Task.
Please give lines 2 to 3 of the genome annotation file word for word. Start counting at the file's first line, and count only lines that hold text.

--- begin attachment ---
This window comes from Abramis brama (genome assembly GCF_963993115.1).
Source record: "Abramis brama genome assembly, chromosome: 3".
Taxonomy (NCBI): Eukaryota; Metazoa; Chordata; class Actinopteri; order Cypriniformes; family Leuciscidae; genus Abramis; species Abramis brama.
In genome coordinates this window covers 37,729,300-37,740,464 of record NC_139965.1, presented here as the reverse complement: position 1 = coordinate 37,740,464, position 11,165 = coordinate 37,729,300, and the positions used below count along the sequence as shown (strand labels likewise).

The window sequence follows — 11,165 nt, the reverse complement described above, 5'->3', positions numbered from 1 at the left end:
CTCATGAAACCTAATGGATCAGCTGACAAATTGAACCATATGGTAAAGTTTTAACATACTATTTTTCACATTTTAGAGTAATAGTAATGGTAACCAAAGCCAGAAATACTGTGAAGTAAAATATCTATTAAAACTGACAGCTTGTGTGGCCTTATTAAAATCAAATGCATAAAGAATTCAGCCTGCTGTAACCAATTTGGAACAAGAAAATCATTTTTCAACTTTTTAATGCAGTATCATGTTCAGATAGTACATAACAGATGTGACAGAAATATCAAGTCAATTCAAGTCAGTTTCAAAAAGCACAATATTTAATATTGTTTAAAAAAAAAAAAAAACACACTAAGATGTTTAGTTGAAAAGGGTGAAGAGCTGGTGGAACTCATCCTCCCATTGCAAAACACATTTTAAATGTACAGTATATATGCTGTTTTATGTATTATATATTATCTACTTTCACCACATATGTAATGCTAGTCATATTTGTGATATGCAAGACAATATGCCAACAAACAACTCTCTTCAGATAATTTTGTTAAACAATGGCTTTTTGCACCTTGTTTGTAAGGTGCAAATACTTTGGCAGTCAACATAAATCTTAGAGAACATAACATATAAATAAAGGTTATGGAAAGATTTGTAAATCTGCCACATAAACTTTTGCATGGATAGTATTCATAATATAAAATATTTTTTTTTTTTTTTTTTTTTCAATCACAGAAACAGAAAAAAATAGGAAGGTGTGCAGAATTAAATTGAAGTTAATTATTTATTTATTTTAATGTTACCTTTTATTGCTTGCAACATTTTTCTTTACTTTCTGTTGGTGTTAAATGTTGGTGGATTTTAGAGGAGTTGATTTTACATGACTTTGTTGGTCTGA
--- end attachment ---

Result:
Source record: "Abramis brama genome assembly, chromosome: 3".
Taxonomy (NCBI): Eukaryota; Metazoa; Chordata; class Actinopteri; order Cypriniformes; family Leuciscidae; genus Abramis; species Abramis brama.